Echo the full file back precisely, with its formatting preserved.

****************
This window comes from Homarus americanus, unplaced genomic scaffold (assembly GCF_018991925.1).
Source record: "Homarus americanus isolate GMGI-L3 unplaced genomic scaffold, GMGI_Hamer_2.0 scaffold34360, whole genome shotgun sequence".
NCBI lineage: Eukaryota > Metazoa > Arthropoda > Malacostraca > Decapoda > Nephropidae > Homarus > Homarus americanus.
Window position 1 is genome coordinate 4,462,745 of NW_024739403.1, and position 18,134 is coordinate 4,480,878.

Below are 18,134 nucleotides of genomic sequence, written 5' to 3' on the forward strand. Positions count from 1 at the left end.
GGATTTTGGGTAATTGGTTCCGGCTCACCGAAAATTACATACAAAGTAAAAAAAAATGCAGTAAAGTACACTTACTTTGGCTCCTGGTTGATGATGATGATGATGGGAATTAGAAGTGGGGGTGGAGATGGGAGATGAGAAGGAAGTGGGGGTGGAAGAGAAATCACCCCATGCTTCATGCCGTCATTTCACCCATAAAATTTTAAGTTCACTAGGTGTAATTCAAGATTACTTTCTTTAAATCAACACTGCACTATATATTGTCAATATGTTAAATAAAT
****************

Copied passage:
This window comes from Homarus americanus, unplaced genomic scaffold (assembly GCF_018991925.1).
Source record: "Homarus americanus isolate GMGI-L3 unplaced genomic scaffold, GMGI_Hamer_2.0 scaffold34360, whole genome shotgun sequence".
NCBI lineage: Eukaryota > Metazoa > Arthropoda > Malacostraca > Decapoda > Nephropidae > Homarus > Homarus americanus.
Window position 1 is genome coordinate 4,462,745 of NW_024739403.1, and position 18,134 is coordinate 4,480,878.

Below are 18,134 nucleotides of genomic sequence, written 5' to 3' on the forward strand. Positions count from 1 at the left end.
GGATTTTGGGTAATTGGTTCCGGCTCACCGAAAATTACATACAAAGTAAAAAAAAATGCAGTAAAGTACACTTACTTTGGCTCCTGGTTGATGATGATGATGATGGGAATTAGAAGTGGGGGTGGAGATGGGAGATGAGAAGGAAGTGGGGGTGGAAGAGAAATCACCCCATGCTTCATGCCGTCATTTCACCCATAAAATTTTAAGTTCACTAGGTGTAATTCAAGATTACTTTCTTTAAATCAACACTGCACTATATATTGTCAATATGTTAAATAAAT